Evan Placey's Pronoun is a play about a transgender teenager, exploring the impact on friends and family of an individual's decision to undergo gender transition. The play was commissioned as part of the 2014 National Theatre Connections Festival and premiered by youth theatres across the UK, including a performance at the National Theatre in July 2014.
The play's main character, Dean (formerly Isabella), is a transgender male – meaning Dean was born a girl, and is biologically female, but identifies as male, and is in transition to becoming male. The play is about Dean's experience of that transition and his relationships with his friends, his boyfriend and his family. He has started hormone treatment and is binding his chest while trying to save up for chest surgery. He has chosen his new name, inspired by his hero, James Dean, who takes on physical form in Dean's private fantasy world. He has asked everyone around him to treat him as the young man that he feels himself to be. But, while his friends are generally supportive, his mum and dad are struggling as they try to understand Dean's experience for themselves. Dean's sister, Dani, is struggling with the loss of a sister. And Dean's boyfriend, Josh, is struggling to make sense of a confused welter of feelings.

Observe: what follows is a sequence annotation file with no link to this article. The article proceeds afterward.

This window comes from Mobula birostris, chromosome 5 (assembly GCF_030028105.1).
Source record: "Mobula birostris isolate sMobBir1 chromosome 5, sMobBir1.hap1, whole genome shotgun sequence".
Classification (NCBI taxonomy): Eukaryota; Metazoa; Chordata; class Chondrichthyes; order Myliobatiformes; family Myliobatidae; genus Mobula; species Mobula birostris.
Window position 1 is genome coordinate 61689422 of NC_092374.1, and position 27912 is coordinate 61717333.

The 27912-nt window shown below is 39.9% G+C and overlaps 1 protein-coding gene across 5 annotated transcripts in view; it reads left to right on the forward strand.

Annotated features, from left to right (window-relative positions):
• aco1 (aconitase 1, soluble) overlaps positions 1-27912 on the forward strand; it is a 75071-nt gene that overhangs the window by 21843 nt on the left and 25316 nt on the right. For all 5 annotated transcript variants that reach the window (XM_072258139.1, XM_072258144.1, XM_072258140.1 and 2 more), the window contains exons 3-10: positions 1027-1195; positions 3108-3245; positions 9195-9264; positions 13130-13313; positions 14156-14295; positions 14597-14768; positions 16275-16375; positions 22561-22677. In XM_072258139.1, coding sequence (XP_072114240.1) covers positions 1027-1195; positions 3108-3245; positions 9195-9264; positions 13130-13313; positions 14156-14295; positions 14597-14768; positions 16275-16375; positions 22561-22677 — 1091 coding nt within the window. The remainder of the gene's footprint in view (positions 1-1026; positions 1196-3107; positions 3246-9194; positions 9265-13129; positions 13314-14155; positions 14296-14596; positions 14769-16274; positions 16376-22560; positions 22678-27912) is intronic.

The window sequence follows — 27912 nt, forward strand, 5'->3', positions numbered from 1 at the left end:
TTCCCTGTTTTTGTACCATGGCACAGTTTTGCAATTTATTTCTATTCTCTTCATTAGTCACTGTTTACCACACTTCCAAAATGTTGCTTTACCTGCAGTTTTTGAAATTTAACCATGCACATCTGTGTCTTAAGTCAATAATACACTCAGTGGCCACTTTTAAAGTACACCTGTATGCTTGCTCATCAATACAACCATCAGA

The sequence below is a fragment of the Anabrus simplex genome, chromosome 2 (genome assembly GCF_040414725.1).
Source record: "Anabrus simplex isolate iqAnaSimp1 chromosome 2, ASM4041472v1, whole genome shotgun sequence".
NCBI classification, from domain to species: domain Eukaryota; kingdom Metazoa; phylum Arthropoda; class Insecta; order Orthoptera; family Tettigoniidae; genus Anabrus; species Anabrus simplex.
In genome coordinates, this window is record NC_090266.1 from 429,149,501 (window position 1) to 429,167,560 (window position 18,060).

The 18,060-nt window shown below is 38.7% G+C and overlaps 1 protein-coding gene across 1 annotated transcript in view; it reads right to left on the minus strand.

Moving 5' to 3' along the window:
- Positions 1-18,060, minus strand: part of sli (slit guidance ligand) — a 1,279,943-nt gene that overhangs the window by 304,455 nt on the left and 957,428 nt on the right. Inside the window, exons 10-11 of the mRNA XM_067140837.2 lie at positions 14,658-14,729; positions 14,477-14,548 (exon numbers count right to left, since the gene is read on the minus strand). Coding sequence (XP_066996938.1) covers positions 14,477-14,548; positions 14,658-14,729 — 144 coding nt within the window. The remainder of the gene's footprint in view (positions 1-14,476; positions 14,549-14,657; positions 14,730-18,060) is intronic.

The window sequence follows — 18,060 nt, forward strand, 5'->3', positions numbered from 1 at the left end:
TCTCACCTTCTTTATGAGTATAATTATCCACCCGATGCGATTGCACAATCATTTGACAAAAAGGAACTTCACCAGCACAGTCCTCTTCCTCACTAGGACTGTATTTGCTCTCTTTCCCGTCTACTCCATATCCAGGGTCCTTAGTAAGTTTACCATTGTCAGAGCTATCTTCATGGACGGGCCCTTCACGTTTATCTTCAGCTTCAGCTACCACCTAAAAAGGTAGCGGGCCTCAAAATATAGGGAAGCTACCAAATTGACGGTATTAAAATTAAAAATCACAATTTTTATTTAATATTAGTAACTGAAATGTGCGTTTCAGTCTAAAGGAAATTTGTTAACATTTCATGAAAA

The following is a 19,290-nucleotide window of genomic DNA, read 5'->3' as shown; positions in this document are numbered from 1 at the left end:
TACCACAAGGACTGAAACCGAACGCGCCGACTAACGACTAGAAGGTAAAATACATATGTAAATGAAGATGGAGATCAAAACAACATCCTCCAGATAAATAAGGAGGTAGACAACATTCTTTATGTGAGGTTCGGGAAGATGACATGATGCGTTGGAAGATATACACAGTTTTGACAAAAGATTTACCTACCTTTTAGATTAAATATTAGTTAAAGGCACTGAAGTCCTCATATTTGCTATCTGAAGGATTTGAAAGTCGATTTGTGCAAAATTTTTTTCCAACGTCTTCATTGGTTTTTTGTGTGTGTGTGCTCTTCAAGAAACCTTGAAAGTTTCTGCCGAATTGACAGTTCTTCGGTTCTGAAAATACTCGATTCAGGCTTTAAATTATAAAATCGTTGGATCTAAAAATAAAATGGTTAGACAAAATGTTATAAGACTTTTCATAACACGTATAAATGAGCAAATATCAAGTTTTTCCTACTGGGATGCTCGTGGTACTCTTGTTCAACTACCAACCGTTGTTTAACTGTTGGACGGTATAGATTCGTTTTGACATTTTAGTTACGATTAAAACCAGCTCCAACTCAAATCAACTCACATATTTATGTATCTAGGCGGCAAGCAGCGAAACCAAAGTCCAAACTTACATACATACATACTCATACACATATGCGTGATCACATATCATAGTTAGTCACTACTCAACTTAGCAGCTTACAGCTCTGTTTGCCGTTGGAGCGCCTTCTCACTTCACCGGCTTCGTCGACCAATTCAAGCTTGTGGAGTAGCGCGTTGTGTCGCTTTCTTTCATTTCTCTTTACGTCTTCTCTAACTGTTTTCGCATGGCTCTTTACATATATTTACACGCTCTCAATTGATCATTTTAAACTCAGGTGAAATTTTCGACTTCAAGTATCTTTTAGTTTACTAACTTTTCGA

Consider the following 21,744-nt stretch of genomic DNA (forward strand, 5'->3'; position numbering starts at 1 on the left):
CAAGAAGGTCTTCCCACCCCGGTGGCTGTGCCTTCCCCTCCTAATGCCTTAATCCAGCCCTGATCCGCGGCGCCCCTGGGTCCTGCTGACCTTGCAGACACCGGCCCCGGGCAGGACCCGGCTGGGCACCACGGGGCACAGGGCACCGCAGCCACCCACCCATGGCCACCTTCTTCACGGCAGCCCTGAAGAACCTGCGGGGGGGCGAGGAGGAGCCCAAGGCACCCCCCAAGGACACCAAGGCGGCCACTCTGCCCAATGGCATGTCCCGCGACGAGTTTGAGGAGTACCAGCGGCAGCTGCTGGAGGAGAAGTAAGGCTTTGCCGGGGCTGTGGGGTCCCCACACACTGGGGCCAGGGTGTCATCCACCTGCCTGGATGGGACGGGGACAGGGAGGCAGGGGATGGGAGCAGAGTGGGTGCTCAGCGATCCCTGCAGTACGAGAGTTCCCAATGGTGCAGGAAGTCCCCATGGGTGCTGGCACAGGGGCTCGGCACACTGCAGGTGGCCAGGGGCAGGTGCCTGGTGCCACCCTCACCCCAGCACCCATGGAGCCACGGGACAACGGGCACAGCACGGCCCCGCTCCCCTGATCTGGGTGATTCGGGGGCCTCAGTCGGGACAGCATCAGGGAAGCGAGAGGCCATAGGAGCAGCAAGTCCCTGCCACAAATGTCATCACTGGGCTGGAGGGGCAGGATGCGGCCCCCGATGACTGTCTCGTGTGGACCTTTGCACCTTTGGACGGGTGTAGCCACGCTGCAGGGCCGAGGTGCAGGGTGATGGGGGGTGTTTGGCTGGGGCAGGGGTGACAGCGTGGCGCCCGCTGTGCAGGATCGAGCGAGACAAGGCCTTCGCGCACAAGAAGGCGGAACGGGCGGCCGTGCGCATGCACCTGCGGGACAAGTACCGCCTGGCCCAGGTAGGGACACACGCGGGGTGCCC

In an introduction accompanying the play in the volume Girls Like That and other plays for teenagers (Nick Hern Books, 2015), Placey writes: 'While Dean’s transition provides the structural spine for the story, for me, it’s really a story about Dean and Josh. It’s a love story. It’s a romantic-comedy. For a play about gender, I felt the play’s form had to somehow play with gender too. When researching the play I ran a workshop with a youth theatre in Ipswich. I went in wearing make-up just to see what would happen. Nothing happened. When I asked the group half way through if anyone noticed my makeup, about half had but hadn’t thought much more about it. Which was really refreshing. Perhaps contradictorily, they were less open to the idea of one of their friends being transgender. They didn’t care if I didn’t conform to gender norms because I was some random guy doing a drama workshop. But they cared if it was someone closer to home. And so that’s when I decided the play had to be a love story. And I hope, by the end of the play, we’re all rooting for Dean and Josh to get back together.'